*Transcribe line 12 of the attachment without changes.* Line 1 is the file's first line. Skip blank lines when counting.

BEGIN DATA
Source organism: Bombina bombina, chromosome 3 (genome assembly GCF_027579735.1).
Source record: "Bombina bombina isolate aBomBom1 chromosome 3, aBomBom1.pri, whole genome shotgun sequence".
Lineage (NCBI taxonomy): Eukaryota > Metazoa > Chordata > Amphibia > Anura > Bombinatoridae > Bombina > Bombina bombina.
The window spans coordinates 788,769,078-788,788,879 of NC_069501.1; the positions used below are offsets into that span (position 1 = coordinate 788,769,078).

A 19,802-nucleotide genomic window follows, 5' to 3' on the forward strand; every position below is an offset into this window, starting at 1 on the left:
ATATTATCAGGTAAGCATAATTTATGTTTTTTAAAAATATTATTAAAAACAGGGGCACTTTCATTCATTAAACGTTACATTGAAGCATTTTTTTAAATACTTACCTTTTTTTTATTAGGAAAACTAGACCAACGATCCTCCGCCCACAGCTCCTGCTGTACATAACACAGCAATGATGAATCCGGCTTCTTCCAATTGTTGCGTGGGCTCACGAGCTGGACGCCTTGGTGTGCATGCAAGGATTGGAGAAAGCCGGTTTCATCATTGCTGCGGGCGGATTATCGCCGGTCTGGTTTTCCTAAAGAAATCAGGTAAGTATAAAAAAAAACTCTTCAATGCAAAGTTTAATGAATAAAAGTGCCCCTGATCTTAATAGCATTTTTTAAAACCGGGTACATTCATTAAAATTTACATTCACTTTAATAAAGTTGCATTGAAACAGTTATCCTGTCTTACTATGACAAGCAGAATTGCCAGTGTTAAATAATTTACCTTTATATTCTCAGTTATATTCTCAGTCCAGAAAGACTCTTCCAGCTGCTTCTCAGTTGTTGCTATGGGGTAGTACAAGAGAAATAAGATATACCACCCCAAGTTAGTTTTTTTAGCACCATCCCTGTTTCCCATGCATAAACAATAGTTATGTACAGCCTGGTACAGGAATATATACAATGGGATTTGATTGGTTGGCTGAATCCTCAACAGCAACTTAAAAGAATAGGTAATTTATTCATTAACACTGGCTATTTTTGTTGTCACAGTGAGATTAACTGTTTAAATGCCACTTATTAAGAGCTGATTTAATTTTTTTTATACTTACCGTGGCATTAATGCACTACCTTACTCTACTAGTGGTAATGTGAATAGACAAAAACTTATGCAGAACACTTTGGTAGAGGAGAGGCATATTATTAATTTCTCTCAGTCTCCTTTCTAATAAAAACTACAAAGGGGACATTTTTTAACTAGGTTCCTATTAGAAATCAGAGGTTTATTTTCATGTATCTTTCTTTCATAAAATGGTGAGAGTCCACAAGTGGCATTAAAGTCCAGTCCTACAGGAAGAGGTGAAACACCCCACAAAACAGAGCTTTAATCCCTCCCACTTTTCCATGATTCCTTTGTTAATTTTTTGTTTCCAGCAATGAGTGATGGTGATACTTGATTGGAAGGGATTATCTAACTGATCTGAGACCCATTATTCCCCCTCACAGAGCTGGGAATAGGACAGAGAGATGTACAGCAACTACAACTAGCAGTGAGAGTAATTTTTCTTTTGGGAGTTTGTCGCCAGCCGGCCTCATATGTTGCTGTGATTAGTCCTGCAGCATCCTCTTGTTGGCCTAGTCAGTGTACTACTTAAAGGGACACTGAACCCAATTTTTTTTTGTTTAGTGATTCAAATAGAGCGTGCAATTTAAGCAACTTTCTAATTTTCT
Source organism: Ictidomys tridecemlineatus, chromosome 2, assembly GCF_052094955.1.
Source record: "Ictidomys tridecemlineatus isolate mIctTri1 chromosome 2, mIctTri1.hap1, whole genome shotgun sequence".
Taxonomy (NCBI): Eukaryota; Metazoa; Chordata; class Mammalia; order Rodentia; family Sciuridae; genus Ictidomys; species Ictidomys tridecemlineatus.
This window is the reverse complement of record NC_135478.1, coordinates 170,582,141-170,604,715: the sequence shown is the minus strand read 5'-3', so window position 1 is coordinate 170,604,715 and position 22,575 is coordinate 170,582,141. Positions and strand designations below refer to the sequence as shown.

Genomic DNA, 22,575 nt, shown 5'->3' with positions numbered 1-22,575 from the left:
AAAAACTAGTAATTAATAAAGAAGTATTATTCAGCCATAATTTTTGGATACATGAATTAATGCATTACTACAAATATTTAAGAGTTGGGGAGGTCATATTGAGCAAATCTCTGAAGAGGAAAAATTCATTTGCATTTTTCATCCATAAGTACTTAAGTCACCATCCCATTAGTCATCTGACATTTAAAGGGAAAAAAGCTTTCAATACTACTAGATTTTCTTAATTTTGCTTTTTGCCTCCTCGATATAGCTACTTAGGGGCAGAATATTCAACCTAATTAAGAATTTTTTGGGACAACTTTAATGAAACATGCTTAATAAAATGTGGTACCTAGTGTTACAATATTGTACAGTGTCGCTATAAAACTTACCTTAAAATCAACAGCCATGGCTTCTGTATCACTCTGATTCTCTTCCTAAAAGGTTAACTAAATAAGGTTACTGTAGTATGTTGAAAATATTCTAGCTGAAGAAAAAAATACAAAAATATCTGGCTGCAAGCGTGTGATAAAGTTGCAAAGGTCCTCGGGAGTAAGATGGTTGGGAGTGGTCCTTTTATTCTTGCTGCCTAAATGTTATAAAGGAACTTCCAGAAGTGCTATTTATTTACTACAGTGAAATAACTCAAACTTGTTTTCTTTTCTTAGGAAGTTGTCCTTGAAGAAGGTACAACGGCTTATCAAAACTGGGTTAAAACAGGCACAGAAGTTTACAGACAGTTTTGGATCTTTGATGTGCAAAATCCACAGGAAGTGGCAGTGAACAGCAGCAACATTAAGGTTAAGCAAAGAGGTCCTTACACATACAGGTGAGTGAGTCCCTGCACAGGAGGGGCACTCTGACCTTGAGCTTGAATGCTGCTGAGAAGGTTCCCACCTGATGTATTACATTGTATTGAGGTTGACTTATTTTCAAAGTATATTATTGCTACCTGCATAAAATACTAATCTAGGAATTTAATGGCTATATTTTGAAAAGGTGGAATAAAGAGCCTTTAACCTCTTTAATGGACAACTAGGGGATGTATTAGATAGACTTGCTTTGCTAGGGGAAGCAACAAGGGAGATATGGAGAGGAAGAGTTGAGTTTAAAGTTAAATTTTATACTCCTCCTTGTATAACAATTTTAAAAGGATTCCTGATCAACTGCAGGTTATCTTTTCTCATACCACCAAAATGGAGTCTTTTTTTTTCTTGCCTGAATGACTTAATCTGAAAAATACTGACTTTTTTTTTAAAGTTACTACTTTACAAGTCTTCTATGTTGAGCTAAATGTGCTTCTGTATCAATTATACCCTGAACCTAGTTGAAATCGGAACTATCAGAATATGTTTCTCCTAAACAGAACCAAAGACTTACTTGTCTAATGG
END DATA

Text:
AAAAACTAGTAATTAATAAAGAAGTATTATTCAGCCATAATTTTTGGATACATGAATTAATGCATTACTACAAATATTTAAGAGTTGGGGAGGTCATATTGAGCAAATCTCTGAAGAGGAAAAATTCATTTGCATTTTTCATCCATAAGTACTTAAGTCACCATCCCATTAGTCATCTGACATTTAAAGGGAAAAAAGCTTTCAATACTACTAGATTTTCTTAATTTTGCTTTTTGCCTCCTCGATATAGCTACTTAGGGGCAGAATATTCAACCTAATTAAGAATTTTTTGGGACAACTTTAATGAAACATGCTTAATAAAATGTGGTACCTAGTGTTACAATATTGTACAGTGTCGCTATAAAACTTACCTTAAAATCAACAGCCATGGCTTCTGTATCACTCTGATTCTCTTCCTAAAAGGTTAACTAAATAAGGTTACTGTAGTATGTTGAAAATATTCTAGCTGAAGAAAAAAATACAAAAATATCTGGCTGCAAGCGTGTGATAAAGTTGCAAAGGTCCTCGGGAGTAAGATGGTTGGGAGTGGTCCTTTTATTCTTGCTGCCTAAATGTTATAAAGGAACTTCCAGAAGTGCTATTTATTTACTACAGTGAAATAACTCAAACTTGTTTTCTTTTCTTAGGAAGTTGTCCTTGAAGAAGGTACAACGGCTTATCAAAACTGGGTTAAAACAGGCACAGAAGTTTACAGACAGTTTTGGATCTTTGATGTGCAAAATCCACAGGAAGTGGCAGTGAACAGCAGCAACATTAAGGTTAAGCAAAGAGGTCCTTACACATACAGGTGAGTGAGTCCCTGCACAGGAGGGGCACTCTGACCTTGAGCTTGAATGCTGCTGAGAAGGTTCCCACCTGATGTATTACATTGTATTGAGGTTGACTTATTTTCAAAGTATATTATTGCTACCTGCATAAAATACTAATCTAGGAATTTAATGGCTATATTTTGAAAAGGTGGAATAAAGAGCCTTTAACCTCTTTAATGGACAACTAGGGGATGTATTAGATAGACTTGCTTTGCTAGGGGAAGCAACAAGGGAGATATGGAGAGGAAGAGTTGAGTTTAAAGTTAAATTTTATACTCCTCCTTGTATAACAATTTTAAAAGGATTCCTGATCAACTGCAGGTTATCTTTTCTCATACCACCAAAATGGAGTCTTTTTTTTTCTTGCCTGAATGACTTAATCTGAAAAATACTGACTTTTTTTTTAAAGTTACTACTTTACAAGTCTTCTATGTTGAGCTAAATGTGCTTCTGTATCAATTATACCCTGAACCTAGTTGAAATCGGAACTATCAGAATATGTTTCTCCTAAACAGAACCAAAGACTTACTTGTCTAATGG